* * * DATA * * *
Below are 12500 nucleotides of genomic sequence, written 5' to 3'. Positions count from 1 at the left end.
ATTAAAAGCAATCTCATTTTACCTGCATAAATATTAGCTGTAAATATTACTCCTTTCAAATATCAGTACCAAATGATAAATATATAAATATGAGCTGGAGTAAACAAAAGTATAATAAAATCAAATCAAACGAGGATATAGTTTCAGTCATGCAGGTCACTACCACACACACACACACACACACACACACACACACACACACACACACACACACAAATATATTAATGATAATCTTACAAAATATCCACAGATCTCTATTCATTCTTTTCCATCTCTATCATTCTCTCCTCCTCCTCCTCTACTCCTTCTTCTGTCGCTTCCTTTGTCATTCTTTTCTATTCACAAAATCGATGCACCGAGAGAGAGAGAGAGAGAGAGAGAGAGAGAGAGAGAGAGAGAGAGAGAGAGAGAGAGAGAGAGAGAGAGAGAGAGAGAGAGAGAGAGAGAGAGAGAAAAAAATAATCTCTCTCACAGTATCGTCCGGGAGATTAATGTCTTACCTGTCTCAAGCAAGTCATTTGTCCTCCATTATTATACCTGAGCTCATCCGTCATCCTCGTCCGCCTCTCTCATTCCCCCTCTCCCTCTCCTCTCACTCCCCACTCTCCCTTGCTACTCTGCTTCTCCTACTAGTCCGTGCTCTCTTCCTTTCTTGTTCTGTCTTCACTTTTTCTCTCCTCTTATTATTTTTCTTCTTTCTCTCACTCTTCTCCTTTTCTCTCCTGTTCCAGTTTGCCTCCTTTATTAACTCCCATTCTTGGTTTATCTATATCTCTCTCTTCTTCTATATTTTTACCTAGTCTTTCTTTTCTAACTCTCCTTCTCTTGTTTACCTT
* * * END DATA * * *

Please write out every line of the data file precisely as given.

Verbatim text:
Below are 12500 nucleotides of genomic sequence, written 5' to 3'. Positions count from 1 at the left end.
ATTAAAAGCAATCTCATTTTACCTGCATAAATATTAGCTGTAAATATTACTCCTTTCAAATATCAGTACCAAATGATAAATATATAAATATGAGCTGGAGTAAACAAAAGTATAATAAAATCAAATCAAACGAGGATATAGTTTCAGTCATGCAGGTCACTACCACACACACACACACACACACACACACACACACACACACACACACACACACAAATATATTAATGATAATCTTACAAAATATCCACAGATCTCTATTCATTCTTTTCCATCTCTATCATTCTCTCCTCCTCCTCCTCTACTCCTTCTTCTGTCGCTTCCTTTGTCATTCTTTTCTATTCACAAAATCGATGCACCGAGAGAGAGAGAGAGAGAGAGAGAGAGAGAGAGAGAGAGAGAGAGAGAGAGAGAGAGAGAGAGAGAGAGAGAGAGAGAGAGAGAGAGAGAGAGAGAAAAAAATAATCTCTCTCACAGTATCGTCCGGGAGATTAATGTCTTACCTGTCTCAAGCAAGTCATTTGTCCTCCATTATTATACCTGAGCTCATCCGTCATCCTCGTCCGCCTCTCTCATTCCCCCTCTCCCTCTCCTCTCACTCCCCACTCTCCCTTGCTACTCTGCTTCTCCTACTAGTCCGTGCTCTCTTCCTTTCTTGTTCTGTCTTCACTTTTTCTCTCCTCTTATTATTTTTCTTCTTTCTCTCACTCTTCTCCTTTTCTCTCCTGTTCCAGTTTGCCTCCTTTATTAACTCCCATTCTTGGTTTATCTATATCTCTCTCTTCTTCTATATTTTTACCTAGTCTTTCTTTTCTAACTCTCCTTCTCTTGTTTACCTT